Enrico Serafino's Langhe Nebbiolo is a great introduction to the Nebbiolo wines of Piedmont, Italy. The grape reaches its noblest expression in the wines of Barolo and Barbaresco, where it produces wines of intense structure. The grape is naturally high in acidity and tannin and light in color, producing a wine that looks almost like Pinot Noir in the glass but has as much (or more) power and grip of Cabernet Sauvignon. In Barolo and Barbaresco the wines tend to show more dried fruit flavors, but Enrico Serafino's Langhe Nebbiolo is much fresher and less astringent, ready to be drunk now with pizza or risotto or cheese and charcuterie.
"The story of the Enrico Serafino winery is the story of Roero, one of Piedmont’s key winegrowing areas. Roero faces the famous Langhe hills across the Tanaro River in the northeast part of Cuneo Province, and together with Monferrato to the east, Roero and Langhe are recognized as a UNESCO World Heritage site for their beauty and their winemaking traditions. Enrico Serafino is the oldest winery in the area, having been established by a gentleman of the same name in Canale d’Alba in 1878. The winery has now been in operation continuously in its original location for 140 years.
In typical Piemontese fashion, founder Enrico Serafino made a wide array of different wines, using grapes grown in areas that even then were known for their high quality, such as Barolo and Gavi. Under modern laws, the wines of a denomination must normally be made inside the specified winegrowing boundaries, but this was long before the first DOC laws were passed in Italy, and it was not unusual for wineries to bring in fruit from any number of neighboring communes. Due to its very long history of making Barolo in Canale, the Enrico Serafino winery is grandfathered as an exception to the requirement to vinify Barolo inside the limits of the Barolo DOCG. Today the winery owns 25 acres of Barolo vineyards in the renowned areas of Serralunga, Monforte d'Alba, and Castiglione Falletto and also makes traditional red wines of Barbera d'Alba and Nebbiolo d'Alba.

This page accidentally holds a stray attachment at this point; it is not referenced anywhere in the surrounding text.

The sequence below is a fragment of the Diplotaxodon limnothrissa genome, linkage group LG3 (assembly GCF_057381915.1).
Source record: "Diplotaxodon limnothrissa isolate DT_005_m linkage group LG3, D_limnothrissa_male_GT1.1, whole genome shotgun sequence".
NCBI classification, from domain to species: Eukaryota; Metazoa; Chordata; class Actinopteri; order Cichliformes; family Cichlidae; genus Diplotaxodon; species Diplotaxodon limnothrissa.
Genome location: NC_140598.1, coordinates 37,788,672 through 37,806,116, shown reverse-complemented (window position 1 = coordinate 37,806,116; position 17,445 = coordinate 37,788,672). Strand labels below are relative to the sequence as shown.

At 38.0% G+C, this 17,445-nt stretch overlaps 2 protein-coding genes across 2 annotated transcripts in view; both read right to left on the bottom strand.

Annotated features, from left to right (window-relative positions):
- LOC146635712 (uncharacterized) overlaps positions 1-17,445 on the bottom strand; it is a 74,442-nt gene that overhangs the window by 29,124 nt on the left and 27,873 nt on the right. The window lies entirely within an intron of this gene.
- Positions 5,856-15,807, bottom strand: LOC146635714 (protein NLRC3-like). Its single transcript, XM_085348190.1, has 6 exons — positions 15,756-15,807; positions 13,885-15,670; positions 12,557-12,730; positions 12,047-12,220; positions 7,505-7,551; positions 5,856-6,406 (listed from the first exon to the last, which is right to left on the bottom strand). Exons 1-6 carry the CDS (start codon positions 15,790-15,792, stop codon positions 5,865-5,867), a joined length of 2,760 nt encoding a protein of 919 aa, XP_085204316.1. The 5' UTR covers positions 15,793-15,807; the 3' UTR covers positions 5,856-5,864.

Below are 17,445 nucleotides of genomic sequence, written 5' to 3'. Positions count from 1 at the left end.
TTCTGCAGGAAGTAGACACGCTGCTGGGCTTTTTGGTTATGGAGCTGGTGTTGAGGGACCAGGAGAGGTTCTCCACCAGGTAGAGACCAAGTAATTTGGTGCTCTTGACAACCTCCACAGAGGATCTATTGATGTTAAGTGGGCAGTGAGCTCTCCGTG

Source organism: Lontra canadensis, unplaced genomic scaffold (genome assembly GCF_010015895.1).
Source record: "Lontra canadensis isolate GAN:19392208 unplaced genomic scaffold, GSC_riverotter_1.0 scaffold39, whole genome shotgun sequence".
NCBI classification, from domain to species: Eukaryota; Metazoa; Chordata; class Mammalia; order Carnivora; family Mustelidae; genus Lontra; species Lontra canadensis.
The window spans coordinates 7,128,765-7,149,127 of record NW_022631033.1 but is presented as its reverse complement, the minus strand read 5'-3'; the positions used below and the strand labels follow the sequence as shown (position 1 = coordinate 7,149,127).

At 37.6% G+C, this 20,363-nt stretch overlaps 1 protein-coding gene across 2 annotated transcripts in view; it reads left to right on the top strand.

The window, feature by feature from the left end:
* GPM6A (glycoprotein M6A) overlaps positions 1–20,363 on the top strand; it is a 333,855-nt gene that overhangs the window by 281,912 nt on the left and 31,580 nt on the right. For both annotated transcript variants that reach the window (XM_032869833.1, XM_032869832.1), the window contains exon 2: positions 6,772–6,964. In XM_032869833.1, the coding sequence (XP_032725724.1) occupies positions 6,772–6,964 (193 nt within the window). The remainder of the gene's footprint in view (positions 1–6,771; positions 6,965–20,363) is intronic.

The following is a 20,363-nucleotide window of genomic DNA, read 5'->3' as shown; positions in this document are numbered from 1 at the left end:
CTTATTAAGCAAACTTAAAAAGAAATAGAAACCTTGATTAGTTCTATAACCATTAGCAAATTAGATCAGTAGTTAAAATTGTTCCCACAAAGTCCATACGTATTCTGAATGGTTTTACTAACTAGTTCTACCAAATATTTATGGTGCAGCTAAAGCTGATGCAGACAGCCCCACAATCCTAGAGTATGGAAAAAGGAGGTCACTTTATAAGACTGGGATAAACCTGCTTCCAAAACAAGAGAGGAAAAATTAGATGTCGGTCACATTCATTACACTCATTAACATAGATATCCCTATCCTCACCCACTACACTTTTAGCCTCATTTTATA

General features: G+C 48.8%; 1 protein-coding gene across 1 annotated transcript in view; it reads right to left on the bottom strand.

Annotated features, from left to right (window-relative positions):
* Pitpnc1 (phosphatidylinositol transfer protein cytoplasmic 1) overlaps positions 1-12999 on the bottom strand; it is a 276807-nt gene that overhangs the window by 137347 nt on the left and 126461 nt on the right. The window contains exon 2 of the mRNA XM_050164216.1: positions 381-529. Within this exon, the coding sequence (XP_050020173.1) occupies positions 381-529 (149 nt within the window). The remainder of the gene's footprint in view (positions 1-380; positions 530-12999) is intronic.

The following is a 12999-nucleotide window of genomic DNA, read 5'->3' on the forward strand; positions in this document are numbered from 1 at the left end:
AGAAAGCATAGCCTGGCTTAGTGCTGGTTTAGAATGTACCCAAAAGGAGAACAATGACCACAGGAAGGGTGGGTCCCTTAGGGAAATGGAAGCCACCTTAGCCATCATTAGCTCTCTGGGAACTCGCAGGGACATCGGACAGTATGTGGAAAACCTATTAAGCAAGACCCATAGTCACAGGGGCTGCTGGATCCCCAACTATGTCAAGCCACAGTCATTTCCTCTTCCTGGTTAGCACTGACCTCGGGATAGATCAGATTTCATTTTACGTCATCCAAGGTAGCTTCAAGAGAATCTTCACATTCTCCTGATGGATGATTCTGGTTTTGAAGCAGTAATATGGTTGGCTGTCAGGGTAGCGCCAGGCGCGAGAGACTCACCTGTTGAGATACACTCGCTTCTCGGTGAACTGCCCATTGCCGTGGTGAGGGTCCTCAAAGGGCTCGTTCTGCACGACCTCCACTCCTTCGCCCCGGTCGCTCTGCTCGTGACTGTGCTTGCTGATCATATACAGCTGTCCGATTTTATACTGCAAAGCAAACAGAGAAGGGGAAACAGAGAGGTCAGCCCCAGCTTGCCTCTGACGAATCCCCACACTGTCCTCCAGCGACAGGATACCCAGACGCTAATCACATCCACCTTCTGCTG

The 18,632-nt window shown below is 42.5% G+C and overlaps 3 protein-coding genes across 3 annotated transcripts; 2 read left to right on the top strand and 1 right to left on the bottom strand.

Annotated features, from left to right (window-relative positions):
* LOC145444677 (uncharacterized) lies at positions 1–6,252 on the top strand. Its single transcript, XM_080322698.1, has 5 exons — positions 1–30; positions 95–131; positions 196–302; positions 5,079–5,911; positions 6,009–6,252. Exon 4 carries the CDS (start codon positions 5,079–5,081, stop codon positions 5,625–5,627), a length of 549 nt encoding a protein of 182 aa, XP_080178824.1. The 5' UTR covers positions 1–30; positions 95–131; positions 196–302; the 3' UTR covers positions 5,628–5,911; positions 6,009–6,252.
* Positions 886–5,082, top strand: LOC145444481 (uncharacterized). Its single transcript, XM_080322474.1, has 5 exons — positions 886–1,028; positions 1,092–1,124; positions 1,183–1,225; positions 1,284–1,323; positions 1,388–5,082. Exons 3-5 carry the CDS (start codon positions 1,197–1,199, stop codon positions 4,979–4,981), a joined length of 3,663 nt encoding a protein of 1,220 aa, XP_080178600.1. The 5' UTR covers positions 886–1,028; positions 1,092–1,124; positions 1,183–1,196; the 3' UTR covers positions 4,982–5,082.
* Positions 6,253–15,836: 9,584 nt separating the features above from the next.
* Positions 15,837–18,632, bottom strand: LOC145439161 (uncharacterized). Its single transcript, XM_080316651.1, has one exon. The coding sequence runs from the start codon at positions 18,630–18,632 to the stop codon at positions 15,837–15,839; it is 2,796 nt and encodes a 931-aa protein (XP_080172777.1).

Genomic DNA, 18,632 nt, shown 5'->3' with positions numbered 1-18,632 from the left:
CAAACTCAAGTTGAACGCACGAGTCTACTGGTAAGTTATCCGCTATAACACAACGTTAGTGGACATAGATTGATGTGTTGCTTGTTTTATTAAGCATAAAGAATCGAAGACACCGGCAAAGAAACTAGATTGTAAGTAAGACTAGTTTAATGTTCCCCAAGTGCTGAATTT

Less typically, Serafino in 1878 also began making metodo classico sparkling wines. At that time, sparkling wines as we know them today (wines that were clear of yeast sediment and didn't routinely explode) were a relative novelty. The process had really been mastered in Champagne only a couple of decades earlier, and the procedures and technology were just starting to be available outside Champagne. But sparkling Moscato was beginning to be made in Piedmont, and Serafino was a trailblazer for the nascent industry. " -- Dalla Terra, Importer